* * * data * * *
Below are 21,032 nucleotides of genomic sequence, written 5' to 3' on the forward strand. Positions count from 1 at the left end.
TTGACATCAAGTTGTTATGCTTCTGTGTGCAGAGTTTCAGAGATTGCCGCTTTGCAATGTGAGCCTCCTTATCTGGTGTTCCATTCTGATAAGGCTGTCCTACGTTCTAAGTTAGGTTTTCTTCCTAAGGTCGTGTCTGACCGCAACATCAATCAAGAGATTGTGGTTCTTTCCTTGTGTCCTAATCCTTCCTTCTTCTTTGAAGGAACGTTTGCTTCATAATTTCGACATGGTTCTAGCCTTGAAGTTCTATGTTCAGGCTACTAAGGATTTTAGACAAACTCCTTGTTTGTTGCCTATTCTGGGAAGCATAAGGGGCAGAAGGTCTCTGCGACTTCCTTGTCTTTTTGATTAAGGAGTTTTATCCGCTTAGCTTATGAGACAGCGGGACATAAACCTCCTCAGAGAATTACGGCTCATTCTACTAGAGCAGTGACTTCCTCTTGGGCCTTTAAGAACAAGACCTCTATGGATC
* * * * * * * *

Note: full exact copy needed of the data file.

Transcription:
Below are 21,032 nucleotides of genomic sequence, written 5' to 3' on the forward strand. Positions count from 1 at the left end.
TTGACATCAAGTTGTTATGCTTCTGTGTGCAGAGTTTCAGAGATTGCCGCTTTGCAATGTGAGCCTCCTTATCTGGTGTTCCATTCTGATAAGGCTGTCCTACGTTCTAAGTTAGGTTTTCTTCCTAAGGTCGTGTCTGACCGCAACATCAATCAAGAGATTGTGGTTCTTTCCTTGTGTCCTAATCCTTCCTTCTTCTTTGAAGGAACGTTTGCTTCATAATTTCGACATGGTTCTAGCCTTGAAGTTCTATGTTCAGGCTACTAAGGATTTTAGACAAACTCCTTGTTTGTTGCCTATTCTGGGAAGCATAAGGGGCAGAAGGTCTCTGCGACTTCCTTGTCTTTTTGATTAAGGAGTTTTATCCGCTTAGCTTATGAGACAGCGGGACATAAACCTCCTCAGAGAATTACGGCTCATTCTACTAGAGCAGTGACTTCCTCTTGGGCCTTTAAGAACAAGACCTCTATGGATC